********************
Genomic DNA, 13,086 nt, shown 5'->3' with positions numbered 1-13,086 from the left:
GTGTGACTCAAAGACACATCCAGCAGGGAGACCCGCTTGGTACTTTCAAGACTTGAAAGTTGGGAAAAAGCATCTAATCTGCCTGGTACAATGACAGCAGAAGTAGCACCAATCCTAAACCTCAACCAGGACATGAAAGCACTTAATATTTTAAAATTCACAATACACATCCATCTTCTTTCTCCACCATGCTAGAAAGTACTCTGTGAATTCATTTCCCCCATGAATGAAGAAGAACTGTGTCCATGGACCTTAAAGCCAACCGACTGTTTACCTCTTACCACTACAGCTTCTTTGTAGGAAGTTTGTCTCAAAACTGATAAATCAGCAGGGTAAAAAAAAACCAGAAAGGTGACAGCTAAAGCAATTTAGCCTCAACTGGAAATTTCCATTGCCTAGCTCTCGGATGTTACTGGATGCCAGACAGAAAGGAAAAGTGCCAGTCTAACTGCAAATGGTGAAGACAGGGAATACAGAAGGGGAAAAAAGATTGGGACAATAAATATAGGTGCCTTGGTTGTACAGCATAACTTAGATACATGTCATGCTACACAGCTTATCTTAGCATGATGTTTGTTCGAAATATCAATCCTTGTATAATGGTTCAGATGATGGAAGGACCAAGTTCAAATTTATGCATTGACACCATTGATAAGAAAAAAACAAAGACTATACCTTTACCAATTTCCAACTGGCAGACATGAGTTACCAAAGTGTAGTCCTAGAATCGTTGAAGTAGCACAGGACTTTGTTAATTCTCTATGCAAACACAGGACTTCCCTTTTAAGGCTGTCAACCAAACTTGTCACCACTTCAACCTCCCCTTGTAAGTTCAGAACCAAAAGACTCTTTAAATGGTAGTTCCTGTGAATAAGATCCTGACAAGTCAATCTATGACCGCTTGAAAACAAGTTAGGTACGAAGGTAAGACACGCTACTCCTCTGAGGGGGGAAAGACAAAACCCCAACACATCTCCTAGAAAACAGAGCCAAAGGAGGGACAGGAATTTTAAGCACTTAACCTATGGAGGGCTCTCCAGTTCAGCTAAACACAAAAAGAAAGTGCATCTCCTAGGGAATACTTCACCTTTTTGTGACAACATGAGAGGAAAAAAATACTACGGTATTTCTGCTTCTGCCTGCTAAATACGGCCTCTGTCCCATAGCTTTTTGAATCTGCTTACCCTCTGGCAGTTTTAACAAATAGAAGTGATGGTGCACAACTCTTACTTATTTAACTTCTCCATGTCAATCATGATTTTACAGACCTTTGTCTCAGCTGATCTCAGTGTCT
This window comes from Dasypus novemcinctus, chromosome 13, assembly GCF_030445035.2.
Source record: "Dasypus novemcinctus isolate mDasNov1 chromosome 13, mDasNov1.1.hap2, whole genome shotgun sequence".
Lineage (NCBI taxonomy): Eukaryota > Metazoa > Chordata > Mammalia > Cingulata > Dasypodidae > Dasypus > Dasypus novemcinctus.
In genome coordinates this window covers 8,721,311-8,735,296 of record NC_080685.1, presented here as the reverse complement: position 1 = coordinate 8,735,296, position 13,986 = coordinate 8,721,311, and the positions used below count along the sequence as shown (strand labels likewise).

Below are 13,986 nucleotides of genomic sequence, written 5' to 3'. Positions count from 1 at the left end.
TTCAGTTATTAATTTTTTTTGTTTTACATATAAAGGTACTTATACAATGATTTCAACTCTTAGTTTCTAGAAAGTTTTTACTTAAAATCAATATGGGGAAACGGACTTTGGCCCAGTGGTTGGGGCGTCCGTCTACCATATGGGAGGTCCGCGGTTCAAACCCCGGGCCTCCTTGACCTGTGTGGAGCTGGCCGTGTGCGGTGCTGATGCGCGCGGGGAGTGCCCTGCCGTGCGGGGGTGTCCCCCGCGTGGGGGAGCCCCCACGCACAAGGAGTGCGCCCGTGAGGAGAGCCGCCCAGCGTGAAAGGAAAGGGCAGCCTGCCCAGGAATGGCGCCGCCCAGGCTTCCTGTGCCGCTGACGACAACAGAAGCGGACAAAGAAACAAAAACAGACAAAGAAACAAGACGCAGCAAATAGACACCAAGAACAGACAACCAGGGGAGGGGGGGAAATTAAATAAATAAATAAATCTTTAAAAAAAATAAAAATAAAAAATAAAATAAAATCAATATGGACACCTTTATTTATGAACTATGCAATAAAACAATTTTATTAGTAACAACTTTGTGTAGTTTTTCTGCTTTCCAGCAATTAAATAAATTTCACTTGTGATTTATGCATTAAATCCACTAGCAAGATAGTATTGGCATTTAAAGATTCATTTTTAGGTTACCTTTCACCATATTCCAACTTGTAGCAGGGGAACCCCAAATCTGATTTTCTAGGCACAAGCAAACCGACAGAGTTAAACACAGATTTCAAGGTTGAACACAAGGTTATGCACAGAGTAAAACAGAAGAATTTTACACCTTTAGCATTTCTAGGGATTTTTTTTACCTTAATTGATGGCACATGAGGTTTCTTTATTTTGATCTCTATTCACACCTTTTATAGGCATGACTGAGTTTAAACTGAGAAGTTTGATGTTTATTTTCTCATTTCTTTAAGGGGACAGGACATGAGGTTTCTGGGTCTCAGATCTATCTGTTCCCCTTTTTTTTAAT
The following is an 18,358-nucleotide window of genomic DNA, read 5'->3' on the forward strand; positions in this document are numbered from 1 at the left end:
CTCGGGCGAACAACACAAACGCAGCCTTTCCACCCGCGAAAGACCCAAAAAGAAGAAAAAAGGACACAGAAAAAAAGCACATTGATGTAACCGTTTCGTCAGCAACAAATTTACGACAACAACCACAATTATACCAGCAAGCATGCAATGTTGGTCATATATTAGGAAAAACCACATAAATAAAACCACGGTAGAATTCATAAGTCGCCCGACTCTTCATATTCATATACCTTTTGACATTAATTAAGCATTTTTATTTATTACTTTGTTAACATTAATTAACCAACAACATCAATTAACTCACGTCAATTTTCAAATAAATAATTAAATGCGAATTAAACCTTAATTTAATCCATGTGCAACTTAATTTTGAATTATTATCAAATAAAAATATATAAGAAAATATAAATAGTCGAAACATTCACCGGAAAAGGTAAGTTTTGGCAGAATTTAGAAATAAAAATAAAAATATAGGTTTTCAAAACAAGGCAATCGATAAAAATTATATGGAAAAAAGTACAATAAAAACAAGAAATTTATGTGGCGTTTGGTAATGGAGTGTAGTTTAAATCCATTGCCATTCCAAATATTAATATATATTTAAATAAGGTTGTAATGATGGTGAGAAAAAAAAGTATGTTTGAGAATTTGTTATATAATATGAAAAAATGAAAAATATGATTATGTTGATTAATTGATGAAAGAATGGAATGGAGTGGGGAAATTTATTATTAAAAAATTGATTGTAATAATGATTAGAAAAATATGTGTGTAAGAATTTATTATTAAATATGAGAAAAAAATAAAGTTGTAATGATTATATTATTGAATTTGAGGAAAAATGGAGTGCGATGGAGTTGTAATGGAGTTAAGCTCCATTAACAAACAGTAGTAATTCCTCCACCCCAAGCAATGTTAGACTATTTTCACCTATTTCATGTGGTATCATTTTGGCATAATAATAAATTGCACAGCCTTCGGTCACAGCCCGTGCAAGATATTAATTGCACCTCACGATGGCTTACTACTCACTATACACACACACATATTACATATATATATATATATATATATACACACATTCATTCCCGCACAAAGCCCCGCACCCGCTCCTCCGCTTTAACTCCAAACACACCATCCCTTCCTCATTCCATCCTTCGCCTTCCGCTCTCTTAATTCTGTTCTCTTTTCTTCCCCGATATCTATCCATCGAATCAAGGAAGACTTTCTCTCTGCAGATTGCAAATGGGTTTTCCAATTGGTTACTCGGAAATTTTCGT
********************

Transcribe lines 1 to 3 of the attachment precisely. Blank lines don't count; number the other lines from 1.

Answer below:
Genomic DNA, 13,086 nt, shown 5'->3' with positions numbered 1-13,086 from the left:
GTGTGACTCAAAGACACATCCAGCAGGGAGACCCGCTTGGTACTTTCAAGACTTGAAAGTTGGGAAAAAGCATCTAATCTGCCTGGTACAATGACAGCAGAAGTAGCACCAATCCTAAACCTCAACCAGGACATGAAAGCACTTAATATTTTAAAATTCACAATACACATCCATCTTCTTTCTCCACCATGCTAGAAAGTACTCTGTGAATTCATTTCCCCCATGAATGAAGAAGAACTGTGTCCATGGACCTTAAAGCCAACCGACTGTTTACCTCTTACCACTACAGCTTCTTTGTAGGAAGTTTGTCTCAAAACTGATAAATCAGCAGGGTAAAAAAAAACCAGAAAGGTGACAGCTAAAGCAATTTAGCCTCAACTGGAAATTTCCATTGCCTAGCTCTCGGATGTTACTGGATGCCAGACAGAAAGGAAAAGTGCCAGTCTAACTGCAAATGGTGAAGACAGGGAATACAGAAGGGGAAAAAAGATTGGGACAATAAATATAGGTGCCTTGGTTGTACAGCATAACTTAGATACATGTCATGCTACACAGCTTATCTTAGCATGATGTTTGTTCGAAATATCAATCCTTGTATAATGGTTCAGATGATGGAAGGACCAAGTTCAAATTTATGCATTGACACCATTGATAAGAAAAAAACAAAGACTATACCTTTACCAATTTCCAACTGGCAGACATGAGTTACCAAAGTGTAGTCCTAGAATCGTTGAAGTAGCACAGGACTTTGTTAATTCTCTATGCAAACACAGGACTTCCCTTTTAAGGCTGTCAACCAAACTTGTCACCACTTCAACCTCCCCTTGTAAGTTCAGAACCAAAAGACTCTTTAAATGGTAGTTCCTGTGAATAAGATCCTGACAAGTCAATCTATGACCGCTTGAAAACAAGTTAGGTACGAAGGTAAGACACGCTACTCCTCTGAGGGGGGAAAGACAAAACCCCAACACATCTCCTAGAAAACAGAGCCAAAGGAGGGACAGGAATTTTAAGCACTTAACCTATGGAGGGCTCTCCAGTTCAGCTAAACACAAAAAGAAAGTGCATCTCCTAGGGAATACTTCACCTTTTTGTGACAACATGAGAGGAAAAAAATACTACGGTATTTCTGCTTCTGCCTGCTAAATACGGCCTCTGTCCCATAGCTTTTTGAATCTGCTTACCCTCTGGCAGTTTTAACAAATAGAAGTGATGGTGCACAACTCTTACTTATTTAACTTCTCCATGTCAATCATGATTTTACAGACCTTTGTCTCAGCTGATCTCAGTGTCT
This window comes from Dasypus novemcinctus, chromosome 13, assembly GCF_030445035.2.